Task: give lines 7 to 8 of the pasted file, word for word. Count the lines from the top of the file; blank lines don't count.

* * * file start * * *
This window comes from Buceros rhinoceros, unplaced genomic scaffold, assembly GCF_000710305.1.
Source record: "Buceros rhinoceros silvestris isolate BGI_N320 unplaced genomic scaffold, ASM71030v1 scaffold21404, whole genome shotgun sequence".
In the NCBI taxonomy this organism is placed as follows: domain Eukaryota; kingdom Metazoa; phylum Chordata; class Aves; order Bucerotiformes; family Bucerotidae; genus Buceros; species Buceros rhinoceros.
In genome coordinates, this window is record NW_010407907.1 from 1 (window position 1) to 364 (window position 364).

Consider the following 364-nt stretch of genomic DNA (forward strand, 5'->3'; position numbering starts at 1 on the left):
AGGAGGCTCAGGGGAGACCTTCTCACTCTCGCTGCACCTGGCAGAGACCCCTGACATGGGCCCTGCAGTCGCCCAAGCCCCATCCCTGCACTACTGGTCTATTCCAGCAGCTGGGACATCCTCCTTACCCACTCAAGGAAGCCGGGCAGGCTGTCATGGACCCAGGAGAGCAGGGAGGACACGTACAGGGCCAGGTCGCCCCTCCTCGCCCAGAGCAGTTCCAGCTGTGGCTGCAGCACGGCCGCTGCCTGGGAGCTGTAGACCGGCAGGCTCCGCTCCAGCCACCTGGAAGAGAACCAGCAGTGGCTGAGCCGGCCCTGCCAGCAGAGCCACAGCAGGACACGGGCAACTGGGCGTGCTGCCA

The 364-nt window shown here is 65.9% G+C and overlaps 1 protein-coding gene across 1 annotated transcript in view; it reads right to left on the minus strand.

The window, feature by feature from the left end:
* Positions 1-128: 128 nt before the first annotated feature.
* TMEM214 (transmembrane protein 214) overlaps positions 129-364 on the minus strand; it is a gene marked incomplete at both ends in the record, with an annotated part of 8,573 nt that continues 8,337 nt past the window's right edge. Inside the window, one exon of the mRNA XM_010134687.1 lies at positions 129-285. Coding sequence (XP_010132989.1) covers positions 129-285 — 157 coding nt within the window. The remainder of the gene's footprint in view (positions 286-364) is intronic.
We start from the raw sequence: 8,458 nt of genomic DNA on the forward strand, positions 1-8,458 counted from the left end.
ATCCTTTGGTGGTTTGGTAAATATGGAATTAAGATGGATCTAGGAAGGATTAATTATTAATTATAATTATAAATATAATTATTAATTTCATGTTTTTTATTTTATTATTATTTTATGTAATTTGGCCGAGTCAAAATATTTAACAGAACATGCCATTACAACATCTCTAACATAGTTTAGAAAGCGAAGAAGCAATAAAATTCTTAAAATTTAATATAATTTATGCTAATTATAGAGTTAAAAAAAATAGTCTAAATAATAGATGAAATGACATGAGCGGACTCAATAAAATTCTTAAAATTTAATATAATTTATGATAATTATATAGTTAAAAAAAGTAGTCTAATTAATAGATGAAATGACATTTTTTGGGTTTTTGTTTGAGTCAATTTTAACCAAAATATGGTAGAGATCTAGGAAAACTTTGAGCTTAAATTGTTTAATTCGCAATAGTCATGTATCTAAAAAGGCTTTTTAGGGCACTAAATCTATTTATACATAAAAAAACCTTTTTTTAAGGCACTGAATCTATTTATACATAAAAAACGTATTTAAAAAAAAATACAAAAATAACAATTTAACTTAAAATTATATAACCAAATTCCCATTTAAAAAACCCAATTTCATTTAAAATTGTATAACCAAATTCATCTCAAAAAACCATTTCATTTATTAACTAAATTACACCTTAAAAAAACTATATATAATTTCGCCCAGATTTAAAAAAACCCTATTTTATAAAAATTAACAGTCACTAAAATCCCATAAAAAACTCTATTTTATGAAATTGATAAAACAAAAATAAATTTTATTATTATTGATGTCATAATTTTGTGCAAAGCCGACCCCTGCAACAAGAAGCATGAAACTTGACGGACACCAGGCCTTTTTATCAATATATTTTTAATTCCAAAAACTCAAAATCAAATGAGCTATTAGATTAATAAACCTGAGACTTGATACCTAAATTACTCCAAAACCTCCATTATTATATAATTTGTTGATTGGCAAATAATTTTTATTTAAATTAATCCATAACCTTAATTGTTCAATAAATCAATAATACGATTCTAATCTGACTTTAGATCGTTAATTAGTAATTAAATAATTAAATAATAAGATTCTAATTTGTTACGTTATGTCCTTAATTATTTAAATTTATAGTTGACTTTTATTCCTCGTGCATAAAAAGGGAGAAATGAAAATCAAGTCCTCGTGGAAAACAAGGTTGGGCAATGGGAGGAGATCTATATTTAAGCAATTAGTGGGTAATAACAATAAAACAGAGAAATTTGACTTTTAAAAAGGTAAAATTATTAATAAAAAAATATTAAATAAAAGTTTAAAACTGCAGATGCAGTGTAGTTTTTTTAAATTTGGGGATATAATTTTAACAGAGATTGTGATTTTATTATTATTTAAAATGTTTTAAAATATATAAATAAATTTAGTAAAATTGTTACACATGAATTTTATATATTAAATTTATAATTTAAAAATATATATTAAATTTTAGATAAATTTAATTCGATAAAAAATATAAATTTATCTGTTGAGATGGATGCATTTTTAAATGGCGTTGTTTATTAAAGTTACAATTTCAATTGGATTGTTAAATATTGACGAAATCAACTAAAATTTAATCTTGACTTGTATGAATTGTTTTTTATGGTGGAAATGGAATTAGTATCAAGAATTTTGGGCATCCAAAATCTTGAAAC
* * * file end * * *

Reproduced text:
The 364-nt window shown here is 65.9% G+C and overlaps 1 protein-coding gene across 1 annotated transcript in view; it reads right to left on the minus strand.

The window, feature by feature from the left end: